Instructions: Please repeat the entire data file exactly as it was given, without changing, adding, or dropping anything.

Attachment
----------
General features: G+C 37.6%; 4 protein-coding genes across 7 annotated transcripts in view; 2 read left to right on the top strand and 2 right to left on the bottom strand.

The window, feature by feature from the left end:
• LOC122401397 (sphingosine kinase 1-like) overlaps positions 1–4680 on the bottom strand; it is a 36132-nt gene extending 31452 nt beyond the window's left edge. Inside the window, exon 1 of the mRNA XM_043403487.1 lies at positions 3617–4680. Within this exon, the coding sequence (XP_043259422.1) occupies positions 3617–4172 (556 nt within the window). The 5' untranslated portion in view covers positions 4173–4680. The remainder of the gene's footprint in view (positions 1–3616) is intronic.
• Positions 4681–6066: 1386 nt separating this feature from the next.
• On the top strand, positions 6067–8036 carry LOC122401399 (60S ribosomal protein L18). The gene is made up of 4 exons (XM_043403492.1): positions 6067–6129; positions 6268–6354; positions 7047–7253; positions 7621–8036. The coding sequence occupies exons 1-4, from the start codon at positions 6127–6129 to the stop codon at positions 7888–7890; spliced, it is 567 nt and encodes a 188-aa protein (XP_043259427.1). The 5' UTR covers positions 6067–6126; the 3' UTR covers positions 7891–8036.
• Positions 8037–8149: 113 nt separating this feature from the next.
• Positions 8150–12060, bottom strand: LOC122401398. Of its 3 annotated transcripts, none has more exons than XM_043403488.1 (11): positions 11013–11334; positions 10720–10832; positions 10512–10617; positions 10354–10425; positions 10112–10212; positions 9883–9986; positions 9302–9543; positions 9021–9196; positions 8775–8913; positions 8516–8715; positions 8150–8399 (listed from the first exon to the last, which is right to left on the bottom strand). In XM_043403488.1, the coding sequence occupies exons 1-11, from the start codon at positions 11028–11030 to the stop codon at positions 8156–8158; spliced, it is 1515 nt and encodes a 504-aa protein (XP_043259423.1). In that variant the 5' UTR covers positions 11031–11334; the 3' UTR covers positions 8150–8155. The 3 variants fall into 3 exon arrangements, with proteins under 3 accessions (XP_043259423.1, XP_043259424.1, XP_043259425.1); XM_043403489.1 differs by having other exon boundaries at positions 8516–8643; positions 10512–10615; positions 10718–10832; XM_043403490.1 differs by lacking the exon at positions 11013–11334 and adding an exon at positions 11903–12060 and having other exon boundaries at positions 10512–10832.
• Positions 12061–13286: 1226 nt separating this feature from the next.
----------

General features: G+C 37.6%; 4 protein-coding genes across 7 annotated transcripts in view; 2 read left to right on the top strand and 2 right to left on the bottom strand.

The window, feature by feature from the left end:
• LOC122401397 (sphingosine kinase 1-like) overlaps positions 1–4680 on the bottom strand; it is a 36132-nt gene extending 31452 nt beyond the window's left edge. Inside the window, exon 1 of the mRNA XM_043403487.1 lies at positions 3617–4680. Within this exon, the coding sequence (XP_043259422.1) occupies positions 3617–4172 (556 nt within the window). The 5' untranslated portion in view covers positions 4173–4680. The remainder of the gene's footprint in view (positions 1–3616) is intronic.
• Positions 4681–6066: 1386 nt separating this feature from the next.
• On the top strand, positions 6067–8036 carry LOC122401399 (60S ribosomal protein L18). The gene is made up of 4 exons (XM_043403492.1): positions 6067–6129; positions 6268–6354; positions 7047–7253; positions 7621–8036. The coding sequence occupies exons 1-4, from the start codon at positions 6127–6129 to the stop codon at positions 7888–7890; spliced, it is 567 nt and encodes a 188-aa protein (XP_043259427.1). The 5' UTR covers positions 6067–6126; the 3' UTR covers positions 7891–8036.
• Positions 8037–8149: 113 nt separating this feature from the next.
• Positions 8150–12060, bottom strand: LOC122401398. Of its 3 annotated transcripts, none has more exons than XM_043403488.1 (11): positions 11013–11334; positions 10720–10832; positions 10512–10617; positions 10354–10425; positions 10112–10212; positions 9883–9986; positions 9302–9543; positions 9021–9196; positions 8775–8913; positions 8516–8715; positions 8150–8399 (listed from the first exon to the last, which is right to left on the bottom strand). In XM_043403488.1, the coding sequence occupies exons 1-11, from the start codon at positions 11028–11030 to the stop codon at positions 8156–8158; spliced, it is 1515 nt and encodes a 504-aa protein (XP_043259423.1). In that variant the 5' UTR covers positions 11031–11334; the 3' UTR covers positions 8150–8155. The 3 variants fall into 3 exon arrangements, with proteins under 3 accessions (XP_043259423.1, XP_043259424.1, XP_043259425.1); XM_043403489.1 differs by having other exon boundaries at positions 8516–8643; positions 10512–10615; positions 10718–10832; XM_043403490.1 differs by lacking the exon at positions 11013–11334 and adding an exon at positions 11903–12060 and having other exon boundaries at positions 10512–10832.
• Positions 12061–13286: 1226 nt separating this feature from the next.